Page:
Search This Blog

Monday, December 22, 2014

Ando AQ6317B Optical Spectrum Analyzer for WDM, LD, LED and FBG. Diverse and Accurate. On Sale at BRL Test for $11,900

Ando Optical Spectrum Analyzer AQ6317B photo
Sales and Repairs of Ando AQ6317B at BRL Test.
BRL Test is your optical spectrum analyzer headquarters for sales and repairs.  We've got Ando, HP, Agilent and more.  The Ando AQ6317B is an accurate, diverse and respected instrument.

Click here for data sheet and quote forms at
Call your BRL Test representative today to lock in on big savings.  407-682-4228

● Wide dynamic range for 50 GHz WDM-Signals
The dynamic range is 70 dB at peak ±0.4 nm, and
60 dB at peak ±0.2 nm.
High-resolution measurement achieves wide dynamic
range with 50 GHz spacing WDM system.
● High wavelength accuracy
Provides ±0.02 nm wavelength accuracy at 1520 to
1580 nm, and ±0.04 nm at 1580 to 1620 nm, with
±0.01 nm wavelength linearity, making it especially useful
for high-precision loss wavelength characteristics and
other evaluation of WDM devices.
The wavelength scale indicates both in air and in
● High wavelength resolution
Achieves wavelength resolution of 0.015 nm.
● Versatile analysis functions
Analysis functions for WDM and other optical devices
(LD, LED, FBG, etc.).
● Synchronous sweep
In conjunction with an AQ4321 Tunable Laser Source,
much higher wavelength resolution/wide dynamic range
can be achieved by high-speed synchronous sweep.
● High sensitivity
High sensitivity allows measurement of light at down to
-90 dBm, covering from 1200 to 1650 nm.
● Low polarization dependency
Measurements such as gain of optical amplifier can be
proceeded accurately because polarization dependency
is suppressed as low as ±0.05 dB.
● High-level accuracy
Accurate within ±0.3 dB.
● High power measurement: Max. +20 dBm
(100 mW)
Even high-power output from an optical amplifier can
be measured directly without an optical attenuator.
● 9.4-inch color LCD
● Pulsed light can be measured
● Three individual trace memories

Monday, December 8, 2014

How to Fix Common EMC Problems

 -September 17, 2014

"I keep running into the same EMC problems over and over," EMC Engineer Kenneth Wyatt told an audience of some 40 engineers at a meeting of the Greater Boston IEEE EMC Society. The meeting took place on September 16 at the Bose Corp. headquarters in Framingham, Mass.
"EMC problems appear because many designers don't understand how to design for EMC," said Wyatt. He then spent 90 minutes discussing the causes of EMC problems such as gaps in return planes, cable resonance, shielding, and bonding as well as troubleshooting techniques and tools. Many of the topics Wyatt discussed are covered in The EMC Blog and in his new book EMI Troubleshooting Cookbook for Product Designers: Concepts, Techniques, and Solutions.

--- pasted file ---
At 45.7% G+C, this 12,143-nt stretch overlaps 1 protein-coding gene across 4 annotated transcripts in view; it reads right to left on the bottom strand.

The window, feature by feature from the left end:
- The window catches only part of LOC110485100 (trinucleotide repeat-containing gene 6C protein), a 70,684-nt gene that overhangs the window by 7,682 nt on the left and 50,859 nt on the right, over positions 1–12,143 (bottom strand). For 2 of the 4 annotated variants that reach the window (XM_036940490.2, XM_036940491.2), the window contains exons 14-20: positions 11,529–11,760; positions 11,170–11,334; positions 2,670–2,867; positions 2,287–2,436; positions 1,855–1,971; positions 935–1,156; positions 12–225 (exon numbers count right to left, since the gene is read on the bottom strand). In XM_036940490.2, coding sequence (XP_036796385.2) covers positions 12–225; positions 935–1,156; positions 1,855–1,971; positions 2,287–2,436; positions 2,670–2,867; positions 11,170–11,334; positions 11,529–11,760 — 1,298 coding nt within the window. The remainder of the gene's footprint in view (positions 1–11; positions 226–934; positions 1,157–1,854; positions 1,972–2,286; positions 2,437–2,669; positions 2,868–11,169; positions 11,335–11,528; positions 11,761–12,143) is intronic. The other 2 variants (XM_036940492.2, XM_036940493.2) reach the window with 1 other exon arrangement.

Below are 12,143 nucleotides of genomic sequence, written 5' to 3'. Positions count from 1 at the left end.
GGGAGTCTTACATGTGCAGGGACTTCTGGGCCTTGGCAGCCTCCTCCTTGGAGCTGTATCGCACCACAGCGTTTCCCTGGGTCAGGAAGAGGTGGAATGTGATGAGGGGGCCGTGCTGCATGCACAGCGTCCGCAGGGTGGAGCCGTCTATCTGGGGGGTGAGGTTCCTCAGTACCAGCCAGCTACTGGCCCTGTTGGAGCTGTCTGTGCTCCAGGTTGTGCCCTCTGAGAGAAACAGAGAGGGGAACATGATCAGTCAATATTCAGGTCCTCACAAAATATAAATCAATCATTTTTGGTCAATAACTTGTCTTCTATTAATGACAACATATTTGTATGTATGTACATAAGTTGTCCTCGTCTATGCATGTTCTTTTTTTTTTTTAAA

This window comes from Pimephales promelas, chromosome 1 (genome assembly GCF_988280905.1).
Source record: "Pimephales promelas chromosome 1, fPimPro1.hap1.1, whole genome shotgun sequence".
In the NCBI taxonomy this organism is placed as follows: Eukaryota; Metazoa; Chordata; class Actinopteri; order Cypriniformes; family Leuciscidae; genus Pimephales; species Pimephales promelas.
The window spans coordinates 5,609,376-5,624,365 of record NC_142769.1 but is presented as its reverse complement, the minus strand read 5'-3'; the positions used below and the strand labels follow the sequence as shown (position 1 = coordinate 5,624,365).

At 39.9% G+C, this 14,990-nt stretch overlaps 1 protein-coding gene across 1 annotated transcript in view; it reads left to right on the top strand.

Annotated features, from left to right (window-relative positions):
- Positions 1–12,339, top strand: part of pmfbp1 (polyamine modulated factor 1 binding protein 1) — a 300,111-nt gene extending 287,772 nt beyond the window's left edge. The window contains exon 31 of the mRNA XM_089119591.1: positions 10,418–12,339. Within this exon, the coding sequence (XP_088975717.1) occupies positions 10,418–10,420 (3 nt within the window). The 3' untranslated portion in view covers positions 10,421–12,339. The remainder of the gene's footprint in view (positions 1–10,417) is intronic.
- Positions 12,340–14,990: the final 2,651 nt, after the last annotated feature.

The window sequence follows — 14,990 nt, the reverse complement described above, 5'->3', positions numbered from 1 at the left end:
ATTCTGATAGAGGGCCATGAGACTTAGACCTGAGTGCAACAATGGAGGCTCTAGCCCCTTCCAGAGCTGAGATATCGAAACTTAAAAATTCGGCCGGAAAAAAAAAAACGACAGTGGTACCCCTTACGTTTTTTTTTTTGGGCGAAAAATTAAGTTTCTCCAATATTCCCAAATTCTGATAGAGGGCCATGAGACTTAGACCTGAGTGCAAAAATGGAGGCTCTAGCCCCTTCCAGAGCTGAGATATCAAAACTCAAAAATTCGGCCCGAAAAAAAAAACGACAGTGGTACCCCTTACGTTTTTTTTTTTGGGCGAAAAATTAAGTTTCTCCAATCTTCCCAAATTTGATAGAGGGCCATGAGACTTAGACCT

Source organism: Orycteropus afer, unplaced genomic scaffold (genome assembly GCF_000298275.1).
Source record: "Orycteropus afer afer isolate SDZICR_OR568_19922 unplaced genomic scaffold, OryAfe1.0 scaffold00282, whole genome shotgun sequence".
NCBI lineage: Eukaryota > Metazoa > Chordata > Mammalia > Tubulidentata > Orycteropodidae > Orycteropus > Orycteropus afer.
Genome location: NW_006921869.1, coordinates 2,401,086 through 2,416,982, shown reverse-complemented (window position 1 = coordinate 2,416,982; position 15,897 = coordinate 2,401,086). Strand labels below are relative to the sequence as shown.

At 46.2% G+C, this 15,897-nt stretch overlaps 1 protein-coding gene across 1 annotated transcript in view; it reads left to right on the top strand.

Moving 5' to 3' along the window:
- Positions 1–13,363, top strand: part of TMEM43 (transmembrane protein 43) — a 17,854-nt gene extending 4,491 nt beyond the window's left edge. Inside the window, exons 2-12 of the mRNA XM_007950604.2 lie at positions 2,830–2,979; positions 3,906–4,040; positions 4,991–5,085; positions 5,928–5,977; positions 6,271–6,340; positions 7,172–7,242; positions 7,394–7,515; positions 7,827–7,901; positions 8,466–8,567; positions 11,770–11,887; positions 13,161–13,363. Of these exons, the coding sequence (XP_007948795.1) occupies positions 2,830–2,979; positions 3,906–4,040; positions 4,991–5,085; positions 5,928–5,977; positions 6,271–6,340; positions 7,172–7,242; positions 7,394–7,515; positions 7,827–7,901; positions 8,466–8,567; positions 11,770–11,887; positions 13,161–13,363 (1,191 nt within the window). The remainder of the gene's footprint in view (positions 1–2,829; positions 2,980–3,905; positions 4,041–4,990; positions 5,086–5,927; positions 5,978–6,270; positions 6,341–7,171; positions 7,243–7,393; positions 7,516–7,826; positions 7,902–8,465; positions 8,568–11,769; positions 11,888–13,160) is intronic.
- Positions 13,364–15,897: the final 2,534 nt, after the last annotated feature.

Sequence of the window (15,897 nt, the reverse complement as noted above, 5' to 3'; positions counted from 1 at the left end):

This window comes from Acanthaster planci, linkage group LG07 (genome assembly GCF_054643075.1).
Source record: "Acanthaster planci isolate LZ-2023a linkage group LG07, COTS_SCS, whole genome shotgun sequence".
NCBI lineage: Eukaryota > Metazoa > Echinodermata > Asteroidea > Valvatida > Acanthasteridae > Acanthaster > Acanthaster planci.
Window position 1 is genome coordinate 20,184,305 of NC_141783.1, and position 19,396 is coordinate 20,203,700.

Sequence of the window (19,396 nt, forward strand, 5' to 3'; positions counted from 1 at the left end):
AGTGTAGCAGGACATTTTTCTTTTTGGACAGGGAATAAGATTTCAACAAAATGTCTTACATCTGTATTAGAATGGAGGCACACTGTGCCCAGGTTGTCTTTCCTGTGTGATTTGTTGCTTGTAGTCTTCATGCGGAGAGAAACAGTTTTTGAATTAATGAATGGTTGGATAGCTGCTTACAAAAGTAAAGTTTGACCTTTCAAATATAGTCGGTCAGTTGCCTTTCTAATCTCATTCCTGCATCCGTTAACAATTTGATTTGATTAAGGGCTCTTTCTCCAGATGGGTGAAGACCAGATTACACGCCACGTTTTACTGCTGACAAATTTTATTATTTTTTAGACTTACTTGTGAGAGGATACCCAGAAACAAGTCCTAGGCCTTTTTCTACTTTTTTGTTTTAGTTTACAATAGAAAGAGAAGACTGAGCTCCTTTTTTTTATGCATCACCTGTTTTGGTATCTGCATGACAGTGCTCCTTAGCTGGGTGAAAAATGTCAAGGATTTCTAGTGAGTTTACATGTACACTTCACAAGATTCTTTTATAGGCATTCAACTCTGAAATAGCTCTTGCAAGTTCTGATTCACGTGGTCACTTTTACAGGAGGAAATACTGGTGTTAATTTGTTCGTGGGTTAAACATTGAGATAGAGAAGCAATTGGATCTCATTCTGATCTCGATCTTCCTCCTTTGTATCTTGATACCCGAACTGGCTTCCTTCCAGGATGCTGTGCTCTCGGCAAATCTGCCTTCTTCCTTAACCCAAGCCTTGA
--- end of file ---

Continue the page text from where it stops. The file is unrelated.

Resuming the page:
Gaps in return planes are one cause of the common-mode currents that produce unwanted emissions. Why? Because current returning to its source has to go around gaps, which lengthens the return path and enlarges the loop that current has to travel. In the video below, Wyatt explains where gaps occur, the emissions problems they cause, and what to do about them.

Wyatt then showed some examples of products that failed compliance tests and why they failed. Take LCD panels, a common problem. There are often gaps between the displays and their enclosures, which can let radiated energy escape. Figure 1, from Wyatt's presentation (download slides) illustrates the problem.
Wyatt explained why LCD displays can be a source of unwanted emissions because LED drivers use LVDS (low voltage differential signaling), which clocks the data at rates approaching 500 MHz and use fast edge speeds. These high frequency, fast edges, tend to couple common-mode currents onto the display cable and housing, which creates emissions that can escape from gaps between the display and enclosure. This is especially true as the length of the gap approaches a half wavelength of a harmonic frequency.
Figure 1. Unwanted emissions can escape from around LCD displays.

Poor bonding of cable through enclosures is another problem. Wyatt showed an industrial application where not only wasn't a cable shield connected to a return or reference location, but cables were routed through an enclosure, leaving gaps. Furthermore connectors used for other cables weren't properly connected. That is, connector shells didn't have solid connections to the enclosure. These and other issue can let emissions from clocks and digital circuits out or let outside emissions in.
Wyatt then demonstrated some of the concepts using a Rhode & Schwarz RTE 1104 oscilloscopewith FFT analysis and near-field probes. Figure 2, taken from Gaps in return planes - yes or no?, shows the test setup where he drove two transmission lines—one where the signal traveled over a gap in a return plane and another that didn't— with a digital pulse stream. The harmonics from the emissions were easy to see when the return trace passed over a gap.